A few months ago we met some raw food folks at the grocery store (giving away free samples of Grawnola). One of the things we picked up from the conversation we had with one of the guys is that he eats all raw except for some occasional cooked quinoa, particularly in the fall and winter.
With it being summertime and so much fresh produce all around us, I had forgotten about that until this week when I saw a video where chefs at Gabriel Cousens’ Tree of Life Rejuvenation Center were using cooked quinoa in a raw salad.
This got me thinking about the benefits of adding some quinoa to our diet, as a small-but-healthy exception to 100% raw, at least for a while as we continue to transition and learn what our bodies need.
Quinoa is a super food — unrefined, low-glycemic, low-gluten, easy to digest, packed full of vitamins, minerals and very high in complete protein.
More, a cup of cooked quinoa has calcium content equivalent to a quart of milk. I could go on, but this is a post about sushi, not quinoa… because ultimately two ideas collided.
We both love sushi and have wanted to include it somehow in our raw food diet. Most raw food books and videos have demos on how to make raw vegan sushi, but the examples we’ve seen involve julienne strips of crunchy vegetables and maybe a nut paté, all wrapped in nori. (Natalia Rose uses minced raw parsnip for “rice”– something we haven’t tried yet but it does sound interesting.)
Instead of creating recipes that only look like sushi, we’ve been very interested in experimenting with mimicking some of the tastes and textures of classical sushi while staying raw vegan. In this case it’s almost raw vegan– as we remembered the strong case for keeping cooked quinoa in an otherwise raw diet, we decided to give this sacred mother grain a try in sushi. Japanese meets Incan!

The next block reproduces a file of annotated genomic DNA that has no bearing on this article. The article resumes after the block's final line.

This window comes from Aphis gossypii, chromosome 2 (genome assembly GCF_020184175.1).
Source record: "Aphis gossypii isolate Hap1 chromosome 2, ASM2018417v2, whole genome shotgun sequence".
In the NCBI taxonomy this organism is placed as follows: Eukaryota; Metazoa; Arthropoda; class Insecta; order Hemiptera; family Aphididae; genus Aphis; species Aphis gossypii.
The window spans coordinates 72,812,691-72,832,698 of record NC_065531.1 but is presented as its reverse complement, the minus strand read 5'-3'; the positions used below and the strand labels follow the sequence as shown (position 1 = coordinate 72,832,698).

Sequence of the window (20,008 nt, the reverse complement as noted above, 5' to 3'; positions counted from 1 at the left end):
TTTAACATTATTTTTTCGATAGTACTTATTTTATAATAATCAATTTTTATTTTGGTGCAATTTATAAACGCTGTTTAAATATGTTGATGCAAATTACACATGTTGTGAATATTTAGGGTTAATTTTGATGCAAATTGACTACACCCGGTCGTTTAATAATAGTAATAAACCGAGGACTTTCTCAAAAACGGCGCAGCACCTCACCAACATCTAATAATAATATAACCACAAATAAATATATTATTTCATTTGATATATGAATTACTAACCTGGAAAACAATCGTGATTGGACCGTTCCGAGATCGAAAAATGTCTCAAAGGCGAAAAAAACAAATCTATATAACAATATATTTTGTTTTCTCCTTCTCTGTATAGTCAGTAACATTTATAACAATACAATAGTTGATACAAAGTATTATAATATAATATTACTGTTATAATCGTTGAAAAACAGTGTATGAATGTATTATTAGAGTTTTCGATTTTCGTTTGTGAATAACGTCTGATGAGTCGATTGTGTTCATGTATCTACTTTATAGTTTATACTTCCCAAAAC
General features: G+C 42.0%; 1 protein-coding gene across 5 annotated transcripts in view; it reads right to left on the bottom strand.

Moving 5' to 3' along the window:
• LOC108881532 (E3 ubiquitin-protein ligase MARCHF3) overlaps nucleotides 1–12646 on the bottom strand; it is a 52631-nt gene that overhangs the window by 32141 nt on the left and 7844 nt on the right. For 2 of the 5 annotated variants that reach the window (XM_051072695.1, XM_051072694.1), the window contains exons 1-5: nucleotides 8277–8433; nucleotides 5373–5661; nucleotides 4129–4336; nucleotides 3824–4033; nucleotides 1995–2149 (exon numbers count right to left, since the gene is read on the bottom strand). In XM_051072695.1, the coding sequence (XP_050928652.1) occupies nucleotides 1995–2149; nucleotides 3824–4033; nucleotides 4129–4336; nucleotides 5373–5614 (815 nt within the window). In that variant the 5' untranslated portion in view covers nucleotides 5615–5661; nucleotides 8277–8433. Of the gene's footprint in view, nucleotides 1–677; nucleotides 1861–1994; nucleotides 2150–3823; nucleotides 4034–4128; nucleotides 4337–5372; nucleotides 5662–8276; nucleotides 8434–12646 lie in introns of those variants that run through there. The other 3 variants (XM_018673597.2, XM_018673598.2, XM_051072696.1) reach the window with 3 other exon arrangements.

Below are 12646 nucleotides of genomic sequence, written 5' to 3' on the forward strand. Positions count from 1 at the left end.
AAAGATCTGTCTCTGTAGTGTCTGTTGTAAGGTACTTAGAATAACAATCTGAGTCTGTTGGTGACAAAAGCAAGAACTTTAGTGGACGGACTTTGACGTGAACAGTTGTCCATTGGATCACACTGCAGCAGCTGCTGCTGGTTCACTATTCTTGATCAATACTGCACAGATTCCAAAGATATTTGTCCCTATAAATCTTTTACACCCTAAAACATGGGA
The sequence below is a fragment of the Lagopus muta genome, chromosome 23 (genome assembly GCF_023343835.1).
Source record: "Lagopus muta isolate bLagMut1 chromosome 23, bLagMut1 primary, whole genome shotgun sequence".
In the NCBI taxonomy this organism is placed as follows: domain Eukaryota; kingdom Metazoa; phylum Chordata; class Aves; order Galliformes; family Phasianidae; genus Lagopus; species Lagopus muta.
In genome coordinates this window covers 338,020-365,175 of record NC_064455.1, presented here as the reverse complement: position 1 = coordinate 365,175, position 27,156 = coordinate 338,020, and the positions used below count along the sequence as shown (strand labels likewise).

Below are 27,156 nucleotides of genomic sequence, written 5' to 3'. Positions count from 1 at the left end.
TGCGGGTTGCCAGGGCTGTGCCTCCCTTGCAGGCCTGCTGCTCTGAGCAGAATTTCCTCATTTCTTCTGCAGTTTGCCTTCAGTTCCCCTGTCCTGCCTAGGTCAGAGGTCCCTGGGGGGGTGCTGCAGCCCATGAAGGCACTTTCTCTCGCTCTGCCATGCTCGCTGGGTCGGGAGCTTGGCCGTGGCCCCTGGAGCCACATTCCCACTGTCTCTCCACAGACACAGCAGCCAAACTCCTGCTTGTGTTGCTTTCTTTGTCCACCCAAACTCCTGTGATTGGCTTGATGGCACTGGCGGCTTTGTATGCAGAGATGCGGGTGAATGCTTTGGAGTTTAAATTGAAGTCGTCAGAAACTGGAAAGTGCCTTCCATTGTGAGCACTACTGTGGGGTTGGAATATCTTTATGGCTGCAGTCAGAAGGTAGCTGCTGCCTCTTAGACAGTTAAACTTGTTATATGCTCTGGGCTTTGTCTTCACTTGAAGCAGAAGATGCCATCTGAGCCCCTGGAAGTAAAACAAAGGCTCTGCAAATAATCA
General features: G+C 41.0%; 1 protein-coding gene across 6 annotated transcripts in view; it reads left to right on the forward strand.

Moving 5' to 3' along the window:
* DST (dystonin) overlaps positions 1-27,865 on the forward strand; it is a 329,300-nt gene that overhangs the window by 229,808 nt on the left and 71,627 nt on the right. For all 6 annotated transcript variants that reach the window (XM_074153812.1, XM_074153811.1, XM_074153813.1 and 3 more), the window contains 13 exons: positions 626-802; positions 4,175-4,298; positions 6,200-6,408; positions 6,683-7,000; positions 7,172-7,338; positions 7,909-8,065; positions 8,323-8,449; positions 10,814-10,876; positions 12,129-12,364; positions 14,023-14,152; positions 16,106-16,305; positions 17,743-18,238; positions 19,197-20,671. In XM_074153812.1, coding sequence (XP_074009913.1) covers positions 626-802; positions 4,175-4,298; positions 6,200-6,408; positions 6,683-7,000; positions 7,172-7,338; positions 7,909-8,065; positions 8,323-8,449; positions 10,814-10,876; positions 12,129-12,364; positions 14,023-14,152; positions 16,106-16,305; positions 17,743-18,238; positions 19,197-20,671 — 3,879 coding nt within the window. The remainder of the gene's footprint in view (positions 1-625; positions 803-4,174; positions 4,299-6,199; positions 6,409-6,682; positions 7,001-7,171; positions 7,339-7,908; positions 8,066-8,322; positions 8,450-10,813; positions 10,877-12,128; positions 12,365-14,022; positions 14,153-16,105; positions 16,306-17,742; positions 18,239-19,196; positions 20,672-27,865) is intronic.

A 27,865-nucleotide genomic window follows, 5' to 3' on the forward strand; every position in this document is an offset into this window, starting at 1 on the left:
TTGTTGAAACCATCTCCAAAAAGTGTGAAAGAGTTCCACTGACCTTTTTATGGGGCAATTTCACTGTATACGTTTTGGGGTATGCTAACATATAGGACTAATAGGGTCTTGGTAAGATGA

This was our first attempt at creating sushi. We have much to learn, but overall things went pretty well. The quinoa cooked up fluffy with a perfect sticky consistency. We dressed it Japanese style with vinegar (Braggs) and a smidge of agave syrup for that subtle sushi-rice flavor.
We used untoasted nori sheets, and for me this was the greatest departure in taste – it has a very seaweedy taste compared to the nori I’m used to in sushi restaurants– but it was a fitting taste. I had expected the quinoa to be overpowering with its nutty taste and special texture, but it wasn’t at all. The mouth-feel was much like soft sticky sushi rice rolled in sesame seeds.
For fillings, we marinated raw shiitake and raw portobello mushrooms each in a different blend of oils and raw condiments, spices, flavorings. We also made Matt Monarch’s cream cheese recipe which was delicious especially in this context!
To these delights we added various combinations of cucumbers, avocado, chives, sesame kale, etc. Many other things come to mind as well– use your imagination!
We figured out how to build a tidy roll, but still didn’t figure out how to get all the interior goodies centered in the spiral of rice and nori. Will try that again next time! We were winging it with no instructions– next time we’ll tap into YouTube and educate ourselves first! lol.
Just for fun we made an “eel sauce” out of (what else?!) dates and nama shoyu. Next we’ll try whipping up some raw vegan spicy mayo!